BALB/c mice immunization

Six-week-old female BALB/c mice were injected subcutaneously with 30 μg (protein quantity) of O-PS-MBP or equivalent MBP per mouse, each group contained 8 mice. The mice were injected with three doses of 2 weeks’ interval. Six-week-old female BALB/c mice were injected subcutaneously with 30 μg (peptide quantity) of BSA conjugated peptides (GS-1-BSA, GS-2-BSA, GS-3-BSA) or controls (BSA, PBS) per mouse, each group contained 8 mice. The mice were injected with three doses of 2 weeks’ interval. Then, all groups of mice were injected subcutaneously with 30 μg (protein quantity) of O-PS-MBP per mouse. The mice were injected with two doses of 2 weeks’ interval. O-PS-MBP and MBP were formulated in PBS (pH 7.4) with Freund’s complete adjuvant (FCA) (Sigma) for the first immunization or Freund’s incomplete adjuvant (FIA) (Sigma) for the other immunizations. Seven days after the final immunization, the blood were taken from the tail vein of mice and centrifuged at 3,000g for 30 min to obtain sera.

Analysis of IgG responses

The IgG responses against E. coli O157:H7 O-PS, MBP or peptides induced by different formulations, were measured by ELISA as described previously [21, 25]. Briefly, the 96-well plates (Costar® Polystyrene High Binding Plate 3590) were coated with 100 μl of 1 μg/ml E. coli O157:H7 LPS in 0.05 M Na2CO3 (pH 9.8) or 10 μg/ml MBP in PBS (pH 7.4) or 10 μg/ml peptides (GS-1, GS-2, GS-3) in 0.05 M Na2CO3 (pH 9.8), followed by incubation at 4oC overnight. The coated plates were then washed with 250 μl PBS + Tween (PBST) (pH 7.4) for five times and then blocked with 2% (w/v) BSA in PBS for 2 h at room temperature. After washing as above, two-fold serial dilutions of sera in PBS were then added to each column. Plates were incubated for 2 h at room temperature and washed again. HRP-goat anti-mouse IgG, IgG1, IgG2a, IgG2b (Abcam) appropriately diluted in PBST were added and the plates were incubated for 1 h at room temperature. After another washing, 100 μl TMB solution was added to the plates and incubated for 15 min before 100 μl of 1 M HCl was added. The plates were read at OD450. Sera titers were expressed as the log10(maximal dilution fold) corresponding to a cut-off value at ODnegative control×2.1.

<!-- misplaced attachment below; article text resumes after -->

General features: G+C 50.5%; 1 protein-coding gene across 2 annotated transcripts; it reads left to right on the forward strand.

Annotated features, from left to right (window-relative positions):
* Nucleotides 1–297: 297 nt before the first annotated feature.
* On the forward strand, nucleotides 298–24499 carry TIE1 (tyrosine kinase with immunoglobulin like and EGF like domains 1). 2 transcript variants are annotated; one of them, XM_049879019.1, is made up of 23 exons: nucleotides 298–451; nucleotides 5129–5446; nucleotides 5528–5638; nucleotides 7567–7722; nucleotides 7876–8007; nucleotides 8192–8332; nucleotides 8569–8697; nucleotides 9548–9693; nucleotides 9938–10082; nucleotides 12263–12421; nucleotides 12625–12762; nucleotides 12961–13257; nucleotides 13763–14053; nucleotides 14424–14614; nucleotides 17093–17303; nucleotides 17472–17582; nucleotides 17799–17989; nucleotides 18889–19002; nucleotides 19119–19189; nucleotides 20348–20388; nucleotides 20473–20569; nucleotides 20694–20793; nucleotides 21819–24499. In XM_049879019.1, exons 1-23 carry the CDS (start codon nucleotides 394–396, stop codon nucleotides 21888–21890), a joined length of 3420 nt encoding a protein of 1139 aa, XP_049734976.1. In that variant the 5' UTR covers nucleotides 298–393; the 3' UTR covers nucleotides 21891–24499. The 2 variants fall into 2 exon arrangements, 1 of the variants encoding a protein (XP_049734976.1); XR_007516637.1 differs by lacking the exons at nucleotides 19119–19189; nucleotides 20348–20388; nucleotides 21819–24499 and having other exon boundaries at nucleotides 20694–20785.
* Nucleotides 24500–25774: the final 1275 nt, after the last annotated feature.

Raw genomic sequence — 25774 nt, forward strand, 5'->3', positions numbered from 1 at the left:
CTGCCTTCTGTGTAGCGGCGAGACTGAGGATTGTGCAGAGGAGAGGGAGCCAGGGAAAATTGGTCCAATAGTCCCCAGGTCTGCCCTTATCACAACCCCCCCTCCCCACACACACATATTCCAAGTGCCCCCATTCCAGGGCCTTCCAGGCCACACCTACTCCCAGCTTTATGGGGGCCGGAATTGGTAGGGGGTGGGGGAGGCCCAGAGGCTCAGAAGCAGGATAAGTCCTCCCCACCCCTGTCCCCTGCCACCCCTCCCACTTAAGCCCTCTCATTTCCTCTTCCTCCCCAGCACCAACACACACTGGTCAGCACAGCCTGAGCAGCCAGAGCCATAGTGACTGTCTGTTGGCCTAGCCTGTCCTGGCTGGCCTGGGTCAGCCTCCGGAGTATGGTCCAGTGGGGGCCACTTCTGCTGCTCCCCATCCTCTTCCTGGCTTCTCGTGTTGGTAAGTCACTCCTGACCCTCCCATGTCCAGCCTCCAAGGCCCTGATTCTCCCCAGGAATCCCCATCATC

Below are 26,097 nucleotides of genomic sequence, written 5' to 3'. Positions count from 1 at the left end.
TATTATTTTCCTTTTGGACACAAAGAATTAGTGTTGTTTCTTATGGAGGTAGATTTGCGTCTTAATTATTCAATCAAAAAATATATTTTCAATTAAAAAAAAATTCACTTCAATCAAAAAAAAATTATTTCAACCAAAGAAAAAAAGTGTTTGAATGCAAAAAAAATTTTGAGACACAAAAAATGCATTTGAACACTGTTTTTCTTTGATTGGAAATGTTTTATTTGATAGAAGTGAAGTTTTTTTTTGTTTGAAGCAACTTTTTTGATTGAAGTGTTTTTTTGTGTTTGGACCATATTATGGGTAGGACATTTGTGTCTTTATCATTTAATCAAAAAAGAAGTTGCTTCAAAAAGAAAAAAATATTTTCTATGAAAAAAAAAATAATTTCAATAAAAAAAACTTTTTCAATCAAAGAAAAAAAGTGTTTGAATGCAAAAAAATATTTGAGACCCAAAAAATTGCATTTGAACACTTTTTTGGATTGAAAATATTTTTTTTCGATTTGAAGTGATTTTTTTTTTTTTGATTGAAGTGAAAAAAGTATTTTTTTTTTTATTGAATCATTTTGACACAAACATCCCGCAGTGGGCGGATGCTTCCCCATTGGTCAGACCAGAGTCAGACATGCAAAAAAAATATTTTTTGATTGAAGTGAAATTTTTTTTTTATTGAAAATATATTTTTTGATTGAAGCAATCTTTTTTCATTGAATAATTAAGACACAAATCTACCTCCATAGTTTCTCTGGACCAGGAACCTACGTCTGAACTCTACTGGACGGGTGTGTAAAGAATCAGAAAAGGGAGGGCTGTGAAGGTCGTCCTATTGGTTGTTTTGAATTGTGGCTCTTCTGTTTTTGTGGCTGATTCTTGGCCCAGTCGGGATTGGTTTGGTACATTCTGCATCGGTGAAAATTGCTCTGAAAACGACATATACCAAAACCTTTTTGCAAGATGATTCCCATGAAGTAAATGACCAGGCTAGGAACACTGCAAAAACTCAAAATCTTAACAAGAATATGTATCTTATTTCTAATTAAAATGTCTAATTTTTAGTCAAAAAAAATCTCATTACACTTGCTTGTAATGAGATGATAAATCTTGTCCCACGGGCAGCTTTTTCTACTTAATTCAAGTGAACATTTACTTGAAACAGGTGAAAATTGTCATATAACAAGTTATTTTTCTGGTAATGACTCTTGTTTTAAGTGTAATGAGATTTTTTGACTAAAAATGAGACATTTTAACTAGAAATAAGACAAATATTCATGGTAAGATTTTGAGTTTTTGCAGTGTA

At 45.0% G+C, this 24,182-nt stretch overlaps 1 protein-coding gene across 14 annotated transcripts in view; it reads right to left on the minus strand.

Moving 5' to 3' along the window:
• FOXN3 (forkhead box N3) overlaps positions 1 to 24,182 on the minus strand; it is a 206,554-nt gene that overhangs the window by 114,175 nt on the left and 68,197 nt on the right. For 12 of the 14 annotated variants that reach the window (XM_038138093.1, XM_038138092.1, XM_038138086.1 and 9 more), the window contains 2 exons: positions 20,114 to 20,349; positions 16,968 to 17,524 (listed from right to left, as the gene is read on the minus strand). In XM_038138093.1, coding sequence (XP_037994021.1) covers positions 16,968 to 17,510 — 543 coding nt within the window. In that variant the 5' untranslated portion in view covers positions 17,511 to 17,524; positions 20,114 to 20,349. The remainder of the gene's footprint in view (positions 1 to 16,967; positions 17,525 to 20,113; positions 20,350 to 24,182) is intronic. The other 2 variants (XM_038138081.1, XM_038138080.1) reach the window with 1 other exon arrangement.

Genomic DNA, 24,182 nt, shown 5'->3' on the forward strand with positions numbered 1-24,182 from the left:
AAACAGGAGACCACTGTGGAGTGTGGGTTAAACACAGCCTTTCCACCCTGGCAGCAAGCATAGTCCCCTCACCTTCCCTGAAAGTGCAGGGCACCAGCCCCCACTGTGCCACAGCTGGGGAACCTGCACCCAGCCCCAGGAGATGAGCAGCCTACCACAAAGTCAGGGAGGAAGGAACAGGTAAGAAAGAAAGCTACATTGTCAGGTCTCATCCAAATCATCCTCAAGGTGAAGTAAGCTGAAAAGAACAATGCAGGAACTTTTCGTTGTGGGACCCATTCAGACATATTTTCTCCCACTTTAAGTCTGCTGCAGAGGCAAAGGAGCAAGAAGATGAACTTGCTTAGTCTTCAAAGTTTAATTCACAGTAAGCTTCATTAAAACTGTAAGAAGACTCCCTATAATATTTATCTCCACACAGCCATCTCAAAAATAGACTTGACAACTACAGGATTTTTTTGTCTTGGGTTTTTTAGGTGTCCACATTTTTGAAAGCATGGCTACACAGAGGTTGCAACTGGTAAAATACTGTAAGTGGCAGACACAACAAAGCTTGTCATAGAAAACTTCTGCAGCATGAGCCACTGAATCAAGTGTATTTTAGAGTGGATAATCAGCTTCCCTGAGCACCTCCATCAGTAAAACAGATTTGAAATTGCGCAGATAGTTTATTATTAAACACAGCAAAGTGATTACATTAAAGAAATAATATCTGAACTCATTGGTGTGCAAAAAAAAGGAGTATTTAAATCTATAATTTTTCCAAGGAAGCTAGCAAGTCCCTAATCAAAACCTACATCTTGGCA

Statistical analysis

All figures and statistical analyses were generated using the program GraphPad Prism version 5.0. Data were shown as means ± standard deviation (SD). When two groups were compared, t test was used for analyses. One-way ANOVA was used to test for statistical significance of differences between three experimental groups.

Abbreviations

PS: polysaccharide; APCs: antigen presenting cells; MHCII: major histocompatibility complex II; PGCT: protein glycan coupling technology; MBP: maltose-binding protein; LB: Luria-Bertani; FCA: Freund’s complete adjuvant; FIA: Freund’s incomplete adjuvant; SD: standard deviation; C. jejuni: Campylobacter jejuni.

Author contributions

M.C., Z.M. and P.G.W. designed the experiments. M.C., Z.M., H.Z. and X.L. prepared manuscript; Z.M. and H.Z. performed the experiments; Z.M., H.Z., X.L. and M.C. analyzed the data. All authors reviewed and approved the final version.

CONFLICTS OF INTEREST

The authors declare no competing financial interest.

FUNDING

This work was financially supported by the National Natural Science Foundation of China (No. 31270983) and National Institutes of Health (No. R01 AI083754).